Born in Ghent, Belgium in 1964, where she currently lives and works, De Bruyckere is profoundly influenced by traditions of the Flemish Renaissance. Drawing from the legacies of the European Old Masters and Christian iconography, as well as mythology and cultural lore, De Bruyckere layers existing histories with new narratives suggested by current events to create a psychological terrain of pathos, tenderness, and unease. The dualities of love and suffering, danger and protection, life and death, and the human need for understanding are the universal themes De Bruyckere has been dealing with since the beginning of her career. “I want to show how helpless a body can be,” De Bruyckere has said. “Which is nothing you have to be afraid of—it can be something beautiful.”

In 2013, De Bruyckere was selected to represent Belgium at the 55th Venice Biennale where she unveiled her monumental work Kreupelhout-Cripplewood, 2012-2013, a collaboration with Nobel Prize novelist J.M. Coetzee.

Kreupelhout-Cripplewood, 2012-2013 is on loan from the collection of Brook and Pam Smith. Inspired by the sculpture’s message of rebirth and transformation, the Smiths—who also founded the Appalachian Impact Fund—are working with the people of Eastern Kentucky to launch the SomeWhere Appalachia Initiative to support arts incubation, education, economic development, and land conservancy in the region. Kreupelhout-Cripplewood, 2012-2013 will be the centerpiece of SomeWhere Appalachia Initiative’s future home in Eastern Kentucky.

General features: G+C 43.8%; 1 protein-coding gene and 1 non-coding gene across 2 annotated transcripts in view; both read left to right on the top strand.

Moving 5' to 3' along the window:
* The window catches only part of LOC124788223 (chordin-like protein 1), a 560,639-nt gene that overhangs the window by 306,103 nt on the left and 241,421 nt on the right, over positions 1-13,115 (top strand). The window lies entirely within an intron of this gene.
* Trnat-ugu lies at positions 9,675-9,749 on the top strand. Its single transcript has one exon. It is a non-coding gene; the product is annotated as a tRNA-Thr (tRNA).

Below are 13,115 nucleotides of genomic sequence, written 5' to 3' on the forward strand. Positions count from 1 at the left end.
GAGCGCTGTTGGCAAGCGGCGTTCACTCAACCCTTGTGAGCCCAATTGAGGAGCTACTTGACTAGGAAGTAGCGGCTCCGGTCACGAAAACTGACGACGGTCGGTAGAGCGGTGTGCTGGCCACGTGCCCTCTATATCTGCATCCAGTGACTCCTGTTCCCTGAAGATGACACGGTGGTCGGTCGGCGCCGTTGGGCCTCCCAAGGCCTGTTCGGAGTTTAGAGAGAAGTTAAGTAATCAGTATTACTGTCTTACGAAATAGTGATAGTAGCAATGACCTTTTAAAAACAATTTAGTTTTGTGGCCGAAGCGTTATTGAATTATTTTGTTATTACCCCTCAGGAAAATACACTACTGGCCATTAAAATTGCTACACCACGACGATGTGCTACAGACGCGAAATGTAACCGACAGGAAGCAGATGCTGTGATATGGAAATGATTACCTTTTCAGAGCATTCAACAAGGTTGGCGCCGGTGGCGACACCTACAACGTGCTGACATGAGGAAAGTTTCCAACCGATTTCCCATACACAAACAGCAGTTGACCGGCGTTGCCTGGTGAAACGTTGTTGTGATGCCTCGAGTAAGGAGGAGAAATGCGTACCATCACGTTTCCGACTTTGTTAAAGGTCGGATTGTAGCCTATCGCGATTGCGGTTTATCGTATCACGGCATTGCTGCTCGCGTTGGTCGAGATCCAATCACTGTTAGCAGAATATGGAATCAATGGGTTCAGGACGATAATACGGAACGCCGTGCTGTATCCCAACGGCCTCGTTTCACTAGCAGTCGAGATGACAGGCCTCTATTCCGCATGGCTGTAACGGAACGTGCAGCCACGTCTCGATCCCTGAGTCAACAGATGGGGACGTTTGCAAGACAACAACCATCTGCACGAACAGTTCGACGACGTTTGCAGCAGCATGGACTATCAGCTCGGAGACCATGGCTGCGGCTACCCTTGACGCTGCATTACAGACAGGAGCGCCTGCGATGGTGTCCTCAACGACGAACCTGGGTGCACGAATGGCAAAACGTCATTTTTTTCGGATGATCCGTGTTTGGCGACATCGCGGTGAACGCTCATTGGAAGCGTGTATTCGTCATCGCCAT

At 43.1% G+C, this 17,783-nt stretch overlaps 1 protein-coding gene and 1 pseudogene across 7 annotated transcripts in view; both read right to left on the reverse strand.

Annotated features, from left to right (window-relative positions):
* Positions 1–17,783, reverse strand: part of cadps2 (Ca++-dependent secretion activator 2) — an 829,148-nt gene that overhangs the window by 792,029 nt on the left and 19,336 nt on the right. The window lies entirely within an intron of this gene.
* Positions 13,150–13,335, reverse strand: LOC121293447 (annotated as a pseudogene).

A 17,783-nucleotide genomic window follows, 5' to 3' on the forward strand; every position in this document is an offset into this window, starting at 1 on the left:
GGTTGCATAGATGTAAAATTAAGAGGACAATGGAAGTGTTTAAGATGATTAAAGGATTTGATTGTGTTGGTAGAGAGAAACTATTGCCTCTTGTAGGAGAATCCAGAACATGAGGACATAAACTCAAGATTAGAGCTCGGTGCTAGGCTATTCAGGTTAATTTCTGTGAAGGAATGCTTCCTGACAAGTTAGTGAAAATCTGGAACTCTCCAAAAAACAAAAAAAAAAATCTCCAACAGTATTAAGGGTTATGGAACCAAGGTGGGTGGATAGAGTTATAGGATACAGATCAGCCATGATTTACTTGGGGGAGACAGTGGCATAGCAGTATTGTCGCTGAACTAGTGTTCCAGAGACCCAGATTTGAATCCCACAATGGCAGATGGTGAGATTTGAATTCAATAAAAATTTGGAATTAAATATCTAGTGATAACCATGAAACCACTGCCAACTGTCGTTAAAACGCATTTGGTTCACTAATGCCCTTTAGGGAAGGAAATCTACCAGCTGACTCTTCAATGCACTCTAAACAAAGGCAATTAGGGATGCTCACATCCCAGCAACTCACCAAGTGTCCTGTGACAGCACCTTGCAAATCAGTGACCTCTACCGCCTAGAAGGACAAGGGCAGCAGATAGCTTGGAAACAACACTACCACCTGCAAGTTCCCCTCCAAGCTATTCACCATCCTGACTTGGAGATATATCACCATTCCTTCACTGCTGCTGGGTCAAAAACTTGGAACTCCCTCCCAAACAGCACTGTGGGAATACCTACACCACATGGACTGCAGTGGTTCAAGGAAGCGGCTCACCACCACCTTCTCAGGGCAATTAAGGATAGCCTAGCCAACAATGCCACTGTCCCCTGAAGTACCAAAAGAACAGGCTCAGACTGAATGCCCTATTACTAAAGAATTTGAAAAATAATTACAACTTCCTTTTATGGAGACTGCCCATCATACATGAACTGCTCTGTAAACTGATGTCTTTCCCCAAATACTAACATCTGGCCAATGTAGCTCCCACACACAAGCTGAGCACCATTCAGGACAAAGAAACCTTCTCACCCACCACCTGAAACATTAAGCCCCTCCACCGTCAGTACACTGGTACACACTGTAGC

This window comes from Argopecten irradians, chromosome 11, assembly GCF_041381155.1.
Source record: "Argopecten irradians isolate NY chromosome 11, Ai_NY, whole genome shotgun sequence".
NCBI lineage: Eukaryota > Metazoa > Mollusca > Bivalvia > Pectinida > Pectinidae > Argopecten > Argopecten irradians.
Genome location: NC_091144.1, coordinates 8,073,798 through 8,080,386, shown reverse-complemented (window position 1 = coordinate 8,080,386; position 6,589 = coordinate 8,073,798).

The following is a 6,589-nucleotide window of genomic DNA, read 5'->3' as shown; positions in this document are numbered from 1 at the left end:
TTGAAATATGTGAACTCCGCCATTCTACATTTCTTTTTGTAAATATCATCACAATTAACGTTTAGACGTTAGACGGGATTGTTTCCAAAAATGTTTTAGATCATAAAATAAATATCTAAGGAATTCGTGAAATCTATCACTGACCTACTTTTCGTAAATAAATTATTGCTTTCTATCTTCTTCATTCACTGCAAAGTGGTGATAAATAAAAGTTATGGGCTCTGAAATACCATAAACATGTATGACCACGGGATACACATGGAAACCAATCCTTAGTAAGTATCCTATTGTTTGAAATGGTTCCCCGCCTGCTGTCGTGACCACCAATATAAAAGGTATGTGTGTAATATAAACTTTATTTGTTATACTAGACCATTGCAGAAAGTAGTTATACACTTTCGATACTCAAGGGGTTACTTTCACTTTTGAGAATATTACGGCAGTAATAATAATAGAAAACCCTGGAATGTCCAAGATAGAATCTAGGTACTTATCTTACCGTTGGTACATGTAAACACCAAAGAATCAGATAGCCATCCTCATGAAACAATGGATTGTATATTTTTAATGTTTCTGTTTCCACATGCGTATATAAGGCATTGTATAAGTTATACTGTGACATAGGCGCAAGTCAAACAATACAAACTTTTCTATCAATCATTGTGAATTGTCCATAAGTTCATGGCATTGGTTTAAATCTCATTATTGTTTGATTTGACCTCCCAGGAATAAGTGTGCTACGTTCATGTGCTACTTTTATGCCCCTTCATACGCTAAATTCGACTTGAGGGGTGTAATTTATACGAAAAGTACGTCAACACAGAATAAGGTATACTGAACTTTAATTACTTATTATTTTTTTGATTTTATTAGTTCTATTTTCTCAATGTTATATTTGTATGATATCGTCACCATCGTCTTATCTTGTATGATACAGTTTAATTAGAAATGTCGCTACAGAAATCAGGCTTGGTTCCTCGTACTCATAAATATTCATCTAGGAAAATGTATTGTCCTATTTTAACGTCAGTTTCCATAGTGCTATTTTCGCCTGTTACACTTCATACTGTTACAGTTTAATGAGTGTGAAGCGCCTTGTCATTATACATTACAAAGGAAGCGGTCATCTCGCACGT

About Park Avenue Armory

Part palace, part industrial shed, Park Avenue Armory fills a critical void in the cultural ecology of New York by enabling artists to create, students to explore, and audiences to experience, unconventional work that cannot be mounted in traditional performance halls and museums. With its soaring 55,000-square-foot Wade Thompson Drill Hall—reminiscent of 19th-century European train stations—and an array of exuberant period rooms, the Armory offers a platform for creativity across all art forms. Together, these and other spaces within the historic building utilized for arts programming comprise the Thompson Arts Center, named in recognition of the Thompson family’s ongoing support of the institution.